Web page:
Ordinary Internet users frequently are scolded for choosing weak, easily-guessed passwords. New research suggests that hackers in the cyber underground are also likely to pick lame passwords for their favorite online forums.
Last month, KrebsOnSecurity was sent a massive database file that the source said was the user database of Antichat.ru, a Russian language hacker forum that has attracted more than 41,000 users since its founding nearly a decade ago. By matching the user names in the database with those listed in the public pages of the forum, I discovered that I’d been given a snapshot of all Antichat user information and private messages prior to June 2010, when Antichat.ru apparently experienced a forum compromise.
I wanted to match the Antichat user names, associated email and ICQ addresses with those of other forums for which I’ve collected user databases. I also wanted to see how many of the passwords were easily crackable. To do this, I enlisted the help of an anti-spam source that has access to some serious hardware and software capable of cracking thousands of passwords per hour.
More than 18,000 of the 41,037 passwords in the database were crackable within a few days. 4,500 passwords were used by five or more individual users.
The most easily-guessed passwords were six characters long or less, and 75 percent of the top 20 most common simple passwords were uncomplicated number strings. More than three percent of Antichat users whose passwords were cracked (567) picked one of the simplest passwords, “123456″; 1.77 percent (322) chose “111111″; Just over 1 percent selected “123123″. Another 196 users opted for “qwerty,” a common meme easily typed from left to right across a keyboard. Sixty-five Antichat users picked a single-character password: “0.”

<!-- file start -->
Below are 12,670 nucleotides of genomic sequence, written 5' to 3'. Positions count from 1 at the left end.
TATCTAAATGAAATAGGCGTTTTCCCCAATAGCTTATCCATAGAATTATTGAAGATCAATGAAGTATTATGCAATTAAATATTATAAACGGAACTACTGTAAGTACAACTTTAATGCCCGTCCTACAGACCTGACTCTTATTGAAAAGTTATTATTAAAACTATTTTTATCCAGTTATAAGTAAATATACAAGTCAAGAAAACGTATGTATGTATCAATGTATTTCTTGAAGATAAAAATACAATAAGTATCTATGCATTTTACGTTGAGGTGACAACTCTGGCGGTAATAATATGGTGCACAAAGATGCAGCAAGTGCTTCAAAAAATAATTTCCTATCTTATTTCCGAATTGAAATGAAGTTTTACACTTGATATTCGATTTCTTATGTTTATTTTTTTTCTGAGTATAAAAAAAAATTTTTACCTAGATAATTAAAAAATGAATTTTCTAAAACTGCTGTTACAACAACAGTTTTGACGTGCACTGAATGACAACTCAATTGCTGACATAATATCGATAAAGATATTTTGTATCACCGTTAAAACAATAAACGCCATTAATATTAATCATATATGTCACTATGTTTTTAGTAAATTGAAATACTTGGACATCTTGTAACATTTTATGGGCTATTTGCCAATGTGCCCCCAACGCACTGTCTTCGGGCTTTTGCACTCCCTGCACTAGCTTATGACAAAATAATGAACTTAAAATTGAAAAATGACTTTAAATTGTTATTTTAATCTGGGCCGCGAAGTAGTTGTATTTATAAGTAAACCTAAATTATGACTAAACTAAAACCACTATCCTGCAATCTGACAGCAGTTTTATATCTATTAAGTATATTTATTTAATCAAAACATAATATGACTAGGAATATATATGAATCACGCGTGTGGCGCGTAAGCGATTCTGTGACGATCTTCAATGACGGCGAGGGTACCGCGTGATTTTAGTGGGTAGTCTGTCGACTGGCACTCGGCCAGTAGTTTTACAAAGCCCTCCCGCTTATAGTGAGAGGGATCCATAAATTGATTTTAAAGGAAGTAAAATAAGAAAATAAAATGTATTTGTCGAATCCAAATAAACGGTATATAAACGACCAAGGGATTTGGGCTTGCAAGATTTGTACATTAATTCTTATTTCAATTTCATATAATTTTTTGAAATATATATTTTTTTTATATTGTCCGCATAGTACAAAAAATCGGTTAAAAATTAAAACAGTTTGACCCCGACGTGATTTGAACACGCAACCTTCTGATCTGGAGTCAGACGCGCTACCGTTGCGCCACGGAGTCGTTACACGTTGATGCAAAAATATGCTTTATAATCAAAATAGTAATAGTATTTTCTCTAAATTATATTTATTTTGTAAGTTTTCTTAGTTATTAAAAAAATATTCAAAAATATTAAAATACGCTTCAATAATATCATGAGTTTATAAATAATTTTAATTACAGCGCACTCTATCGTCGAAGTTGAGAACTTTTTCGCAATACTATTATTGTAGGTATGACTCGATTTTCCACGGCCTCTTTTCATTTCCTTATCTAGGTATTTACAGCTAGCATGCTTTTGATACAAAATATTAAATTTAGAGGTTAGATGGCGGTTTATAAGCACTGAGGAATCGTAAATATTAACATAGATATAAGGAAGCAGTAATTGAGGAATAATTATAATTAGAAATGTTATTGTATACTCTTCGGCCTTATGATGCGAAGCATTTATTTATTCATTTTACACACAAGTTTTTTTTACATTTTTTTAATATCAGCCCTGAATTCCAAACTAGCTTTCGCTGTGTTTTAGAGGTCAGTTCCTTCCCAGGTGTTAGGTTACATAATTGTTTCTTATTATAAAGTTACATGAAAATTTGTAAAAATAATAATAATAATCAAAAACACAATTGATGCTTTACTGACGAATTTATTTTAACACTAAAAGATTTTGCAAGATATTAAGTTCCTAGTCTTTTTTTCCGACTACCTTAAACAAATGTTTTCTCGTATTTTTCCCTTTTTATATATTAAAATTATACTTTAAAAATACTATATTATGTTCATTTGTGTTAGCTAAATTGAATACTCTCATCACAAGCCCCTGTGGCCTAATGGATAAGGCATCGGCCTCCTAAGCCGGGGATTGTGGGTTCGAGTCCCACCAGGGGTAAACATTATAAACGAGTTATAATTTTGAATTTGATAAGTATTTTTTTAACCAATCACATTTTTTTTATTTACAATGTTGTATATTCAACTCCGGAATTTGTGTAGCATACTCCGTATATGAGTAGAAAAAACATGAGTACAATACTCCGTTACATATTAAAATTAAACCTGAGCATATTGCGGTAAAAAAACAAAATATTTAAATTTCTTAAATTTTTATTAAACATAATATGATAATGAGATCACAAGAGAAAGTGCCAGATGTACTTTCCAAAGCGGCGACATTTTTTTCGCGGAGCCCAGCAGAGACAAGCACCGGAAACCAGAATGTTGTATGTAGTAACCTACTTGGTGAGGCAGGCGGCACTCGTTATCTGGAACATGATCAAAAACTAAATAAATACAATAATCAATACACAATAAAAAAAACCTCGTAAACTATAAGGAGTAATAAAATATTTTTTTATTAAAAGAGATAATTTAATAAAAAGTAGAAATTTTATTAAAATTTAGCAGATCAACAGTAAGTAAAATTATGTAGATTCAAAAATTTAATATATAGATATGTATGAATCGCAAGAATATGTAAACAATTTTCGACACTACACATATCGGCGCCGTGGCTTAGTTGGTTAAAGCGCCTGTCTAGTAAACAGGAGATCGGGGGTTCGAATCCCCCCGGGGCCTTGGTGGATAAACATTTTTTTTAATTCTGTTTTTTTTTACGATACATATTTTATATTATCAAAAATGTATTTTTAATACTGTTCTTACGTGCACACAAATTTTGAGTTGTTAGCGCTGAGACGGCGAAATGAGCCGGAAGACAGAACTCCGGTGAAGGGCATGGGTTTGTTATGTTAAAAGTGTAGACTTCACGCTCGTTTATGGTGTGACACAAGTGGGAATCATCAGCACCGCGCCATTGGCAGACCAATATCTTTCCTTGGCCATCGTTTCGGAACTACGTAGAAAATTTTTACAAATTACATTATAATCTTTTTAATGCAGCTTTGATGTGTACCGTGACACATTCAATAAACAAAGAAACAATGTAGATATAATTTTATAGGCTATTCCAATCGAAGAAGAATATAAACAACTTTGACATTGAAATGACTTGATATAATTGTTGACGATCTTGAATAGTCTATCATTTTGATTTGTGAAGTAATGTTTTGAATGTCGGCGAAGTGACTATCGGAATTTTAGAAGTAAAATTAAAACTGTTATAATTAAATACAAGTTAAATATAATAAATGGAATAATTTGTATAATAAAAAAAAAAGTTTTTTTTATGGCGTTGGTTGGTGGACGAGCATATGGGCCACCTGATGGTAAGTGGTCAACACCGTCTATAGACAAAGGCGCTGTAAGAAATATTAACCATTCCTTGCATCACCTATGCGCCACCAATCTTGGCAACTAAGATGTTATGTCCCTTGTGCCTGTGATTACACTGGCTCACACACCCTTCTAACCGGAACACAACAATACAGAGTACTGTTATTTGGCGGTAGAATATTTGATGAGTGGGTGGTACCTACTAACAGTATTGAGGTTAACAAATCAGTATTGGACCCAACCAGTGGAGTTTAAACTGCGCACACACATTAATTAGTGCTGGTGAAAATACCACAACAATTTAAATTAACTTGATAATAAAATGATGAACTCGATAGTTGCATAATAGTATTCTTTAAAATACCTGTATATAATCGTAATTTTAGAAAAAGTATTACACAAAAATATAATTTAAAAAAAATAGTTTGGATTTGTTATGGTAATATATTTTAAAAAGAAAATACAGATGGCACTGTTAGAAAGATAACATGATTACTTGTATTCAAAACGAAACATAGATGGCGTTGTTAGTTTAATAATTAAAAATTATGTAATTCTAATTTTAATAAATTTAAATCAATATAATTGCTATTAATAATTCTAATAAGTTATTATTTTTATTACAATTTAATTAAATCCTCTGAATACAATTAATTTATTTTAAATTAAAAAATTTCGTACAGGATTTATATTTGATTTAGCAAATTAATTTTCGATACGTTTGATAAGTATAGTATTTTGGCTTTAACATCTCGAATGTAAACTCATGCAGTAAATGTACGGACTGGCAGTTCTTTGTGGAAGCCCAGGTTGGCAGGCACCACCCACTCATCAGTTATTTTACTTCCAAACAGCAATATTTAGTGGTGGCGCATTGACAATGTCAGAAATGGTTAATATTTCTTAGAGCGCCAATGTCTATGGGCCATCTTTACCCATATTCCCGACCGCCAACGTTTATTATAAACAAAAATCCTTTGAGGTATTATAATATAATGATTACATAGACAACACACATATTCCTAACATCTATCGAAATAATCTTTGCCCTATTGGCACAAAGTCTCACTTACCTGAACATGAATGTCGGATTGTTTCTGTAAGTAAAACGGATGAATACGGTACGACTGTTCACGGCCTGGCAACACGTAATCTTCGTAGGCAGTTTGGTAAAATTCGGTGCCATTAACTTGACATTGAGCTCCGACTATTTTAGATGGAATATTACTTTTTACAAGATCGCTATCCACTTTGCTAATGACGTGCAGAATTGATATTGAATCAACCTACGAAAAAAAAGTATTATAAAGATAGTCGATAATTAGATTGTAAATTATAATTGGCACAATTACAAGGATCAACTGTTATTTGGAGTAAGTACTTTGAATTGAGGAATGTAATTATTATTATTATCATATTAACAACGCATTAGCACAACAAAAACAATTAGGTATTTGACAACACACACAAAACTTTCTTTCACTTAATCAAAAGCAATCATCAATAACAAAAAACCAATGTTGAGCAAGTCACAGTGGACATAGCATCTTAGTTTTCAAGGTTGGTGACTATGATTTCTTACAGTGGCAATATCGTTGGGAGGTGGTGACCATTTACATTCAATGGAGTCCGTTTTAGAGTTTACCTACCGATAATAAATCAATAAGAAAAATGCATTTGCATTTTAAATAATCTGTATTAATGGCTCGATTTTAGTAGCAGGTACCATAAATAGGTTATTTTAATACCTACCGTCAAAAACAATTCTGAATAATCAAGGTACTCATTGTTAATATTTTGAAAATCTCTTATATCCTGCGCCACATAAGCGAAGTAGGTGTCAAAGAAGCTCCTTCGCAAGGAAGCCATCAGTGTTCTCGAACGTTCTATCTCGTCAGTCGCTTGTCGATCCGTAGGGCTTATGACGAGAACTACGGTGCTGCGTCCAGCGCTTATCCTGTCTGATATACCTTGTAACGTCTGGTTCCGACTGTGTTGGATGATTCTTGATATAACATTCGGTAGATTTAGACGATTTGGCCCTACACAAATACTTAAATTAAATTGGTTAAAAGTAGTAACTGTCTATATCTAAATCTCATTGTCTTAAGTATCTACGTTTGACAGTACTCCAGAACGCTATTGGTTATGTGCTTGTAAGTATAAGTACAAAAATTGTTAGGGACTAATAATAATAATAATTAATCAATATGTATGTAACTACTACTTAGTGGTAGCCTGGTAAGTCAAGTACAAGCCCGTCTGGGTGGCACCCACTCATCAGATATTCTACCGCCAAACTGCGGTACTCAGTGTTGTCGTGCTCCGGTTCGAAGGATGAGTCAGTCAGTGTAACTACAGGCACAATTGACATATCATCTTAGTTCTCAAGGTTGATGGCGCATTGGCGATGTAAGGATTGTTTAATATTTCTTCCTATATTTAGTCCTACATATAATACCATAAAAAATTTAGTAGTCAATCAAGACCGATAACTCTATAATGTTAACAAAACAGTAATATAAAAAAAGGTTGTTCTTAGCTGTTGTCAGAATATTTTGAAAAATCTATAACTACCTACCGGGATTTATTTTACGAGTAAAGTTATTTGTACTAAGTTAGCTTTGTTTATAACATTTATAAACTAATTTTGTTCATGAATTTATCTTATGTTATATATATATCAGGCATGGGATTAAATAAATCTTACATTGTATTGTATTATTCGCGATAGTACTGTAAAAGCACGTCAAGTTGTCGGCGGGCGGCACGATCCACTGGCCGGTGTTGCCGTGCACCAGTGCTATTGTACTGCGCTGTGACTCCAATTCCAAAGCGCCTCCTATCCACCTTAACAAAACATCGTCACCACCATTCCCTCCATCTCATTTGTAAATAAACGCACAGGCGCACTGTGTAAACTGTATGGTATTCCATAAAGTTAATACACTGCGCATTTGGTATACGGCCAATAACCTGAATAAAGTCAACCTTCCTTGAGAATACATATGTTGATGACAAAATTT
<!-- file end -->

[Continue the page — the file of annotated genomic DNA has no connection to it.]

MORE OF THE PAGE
Although nearly half of the Antichat user passwords were crackable, the passwords aren’t useful for gaining access to Antichat user accounts: Forum administrators have changed the site’s login process to automatically tie the user’s credentials to his or her Internet address. However, the Internet address data tied to each account may be of interest to law enforcement investigators.
The Antichat database also included many private messages that forum users sent to each other. Most of these messages are short, banal or unremarkable (e.g., “How do I get this bot working right?”); others appear to involve more serious transactions, including the theft of sensitive personal and financial data from organizations and individuals.
The hardware used to crack the Antichat passwords was an EVGA GTX 295 graphics card running Hashcat software under CUDA. The Antichat forum runs on Vbulletin 3.0, which uses a salted hash to add complexity to stored passwords. Depending on the approach used, the number of hashed passwords processed in an hour ranges between approx 1,000 – 7,000, this compares with many billions of permutations per hour on unsalted hashes.
The number ‘cracked’ per hour depends on the complexity of the passwords and the method of attack being used. My anti-spam associate worked on this hash list for about 18 days, operating 24/7. The total number cracked is 18,225 of 41,037, or 44% of the total.
It may be that many Antichat users weren’t worried about picking strong passwords because they didn’t care whether their accounts got hacked. But it’s important that KrebsOnSecurity readers understand the basic principles for picking strong passwords and for avoiding practices that lead to weak and easily-cracked passwords. Take a look at my password primer for more information.